Personal growth is a worthwhile goal, no matter how you choose to define it. Learning new skills gives you greater value as a professional and more opportunities for your career, hearing about others' experiences can help you avoid mistakes and make more prudent choices, and getting feedback on your actions can help you set better goals and streamline your work.

But of course, it isn't easy to force growth in yourself. Mustering the motivation is a feat in itself, but beyond that you have to know what you don't know--and not many people do. Instead, the best way to spark personal growth is to surround yourself with people who will challenge you to do so.

Take, for example, these seven types of people who can stimulate growth in your life:

1. Harsh Bosses. There are lots of different management styles, some of which are easier to handle than others. Most of us believe we'd like a boss who goes easy on us, forgiving our mistakes, gently reassuring us when we don't meet a goal, or giving us tons of praise when we do something right. But it's the opposite type of boss, who seems to criticize everything, demand perfection, and limit praise to truly exceptional achievements, who can inspire more personal growth. Harsh bosses give you important feedback on your performance, and try to force you to be your very best (as long as they aren't destructive or spiteful in addition to their harshness).

2. Argumentative Coworkers. When you're in the middle of a team project, on the surface it seems easier if everyone just picks a leader and goes along with whatever he/she sets out. That way, no one gets in the way and no one slows the group down. But an argumentative coworker, who speaks up in favor of an alternative view, can help you realize the flaws you may not have otherwise noticed in your core idea. And argumentative coworkers in other situations, such as company-wide meetings or even hallway conversations, can similarly challenge your preconceived notions and lead you to new revelations about your work.

3. Honest Friends. Friends come in all shapes and sizes, but many of us are tempted to surround ourselves with friends who flatter us and tell us what we want to hear. A truer type of friend, and a more important one for personal growth, is an honest, direct friend. An honest friend will tell you when you're being a jerk, or when he thinks you should quit your job, or when he notices you've given up on a dream you had a long time ago. You may not want to hear these things, but your honest friends will tell you regardless, giving you an opportunity for introspection and growth.

4. Competitive Rivals. Capitalism is built on a system of rivalry, and without getting into the merits and drawbacks of the system, it's theoretically designed to inspire bigger, better things from entrepreneurs. Rivals, whether they exist as competing entrepreneurs or aggressive coworkers, can similarly inspire the best in you. You're given a challenging moving target to hit, and oftentimes you'll need to improve your own abilities to hit it. For example, you might take new classes, put in extra hours, or perfect a new skill in order to out-compete your rival for an upcoming promotion. Those self-improvement opportunities stick with you for the long haul.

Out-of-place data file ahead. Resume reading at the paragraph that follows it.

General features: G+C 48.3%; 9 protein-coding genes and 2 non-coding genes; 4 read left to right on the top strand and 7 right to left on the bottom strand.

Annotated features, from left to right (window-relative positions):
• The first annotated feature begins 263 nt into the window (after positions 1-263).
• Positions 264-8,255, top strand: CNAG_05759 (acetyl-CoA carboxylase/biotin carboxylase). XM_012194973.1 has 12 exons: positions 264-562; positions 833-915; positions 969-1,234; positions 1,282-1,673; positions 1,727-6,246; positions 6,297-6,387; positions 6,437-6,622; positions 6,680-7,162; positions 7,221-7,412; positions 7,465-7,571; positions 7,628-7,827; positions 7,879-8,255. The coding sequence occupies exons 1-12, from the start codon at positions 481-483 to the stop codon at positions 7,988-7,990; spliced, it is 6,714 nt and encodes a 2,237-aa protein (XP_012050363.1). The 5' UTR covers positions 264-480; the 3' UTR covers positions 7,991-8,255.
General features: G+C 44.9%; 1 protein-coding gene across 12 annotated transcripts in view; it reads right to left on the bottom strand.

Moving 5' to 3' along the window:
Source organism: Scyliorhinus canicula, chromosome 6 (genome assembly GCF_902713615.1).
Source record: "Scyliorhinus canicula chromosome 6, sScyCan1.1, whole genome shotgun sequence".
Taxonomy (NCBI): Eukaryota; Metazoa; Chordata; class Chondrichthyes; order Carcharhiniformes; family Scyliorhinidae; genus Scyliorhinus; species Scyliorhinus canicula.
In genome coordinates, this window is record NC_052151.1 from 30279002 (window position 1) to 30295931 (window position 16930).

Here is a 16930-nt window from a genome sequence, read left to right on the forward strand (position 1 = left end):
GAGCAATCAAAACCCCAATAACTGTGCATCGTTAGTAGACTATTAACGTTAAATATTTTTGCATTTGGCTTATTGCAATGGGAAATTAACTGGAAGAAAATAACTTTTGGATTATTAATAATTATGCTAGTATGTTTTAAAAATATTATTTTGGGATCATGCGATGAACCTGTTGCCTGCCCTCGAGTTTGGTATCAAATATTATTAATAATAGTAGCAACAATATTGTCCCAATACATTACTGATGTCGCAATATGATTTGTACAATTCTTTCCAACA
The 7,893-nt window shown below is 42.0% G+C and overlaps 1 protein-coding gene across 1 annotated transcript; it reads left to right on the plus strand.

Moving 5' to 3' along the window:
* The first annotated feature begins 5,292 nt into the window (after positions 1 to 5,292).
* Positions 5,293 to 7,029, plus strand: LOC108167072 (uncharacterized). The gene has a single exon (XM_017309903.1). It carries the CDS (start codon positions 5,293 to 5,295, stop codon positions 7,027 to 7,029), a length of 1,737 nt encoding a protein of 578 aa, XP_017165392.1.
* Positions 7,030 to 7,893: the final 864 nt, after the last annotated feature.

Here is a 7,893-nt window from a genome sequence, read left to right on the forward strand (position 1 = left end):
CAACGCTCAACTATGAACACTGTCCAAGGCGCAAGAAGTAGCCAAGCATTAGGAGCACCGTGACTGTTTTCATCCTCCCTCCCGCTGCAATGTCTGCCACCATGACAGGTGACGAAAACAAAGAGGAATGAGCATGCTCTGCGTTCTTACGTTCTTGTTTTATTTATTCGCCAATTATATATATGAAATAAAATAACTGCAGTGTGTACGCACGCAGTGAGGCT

5. Inspiring Mentors. Mentors can come from anywhere--they might be family friends or fellow entrepreneurs. They could even be strangers you met at a professional networking event. The point is, you look up to them as a role model, and they've achieved some level of success that you, too, hope to achieve. Mentors will directly challenge you to grow more than all the other entries on this list because it's one of their core duties. Mentors exist to give their mentees direction and insight for independent growth, in whatever form that takes.

6. Insightful Employees. Whether you're the leader of an organization or the manager of a small team, insightful and independent-thinking employees are another gateway to personal growth. You can't possibly think up all the ideas in the world by yourself, but the tangential lines of thought coming from your employees can serve as complementary considerations. The thoughts, insights, and ideas that come from your staff can illuminate possibilities you never even considered--so encourage your team to think openly and bring their best ideas to the table.

7. Random Strangers. Finally, never underestimate the power of a simple conversation with an as-of-yet stranger. The entire purpose of networking events is to connect professionals with other random professionals in the area to exchange thoughts, ideas, and experiences--but networking events aren't the only places you can meet people. Try striking up a conversation with people on the street, or the bus, or anywhere. You'll be amazed what perspectives and ideas you'll learn in doing so.

These people aren't always easy to deal with, and they aren't always pleasant to be around, but as long as they aren't malicious in their attempts, they'll serve as the challenge you need to improve yourself. No one ever became better at anything by taking the easy route forward. Accordingly, you'll need to hit some roadblocks before you find yourself capable of true inner growth.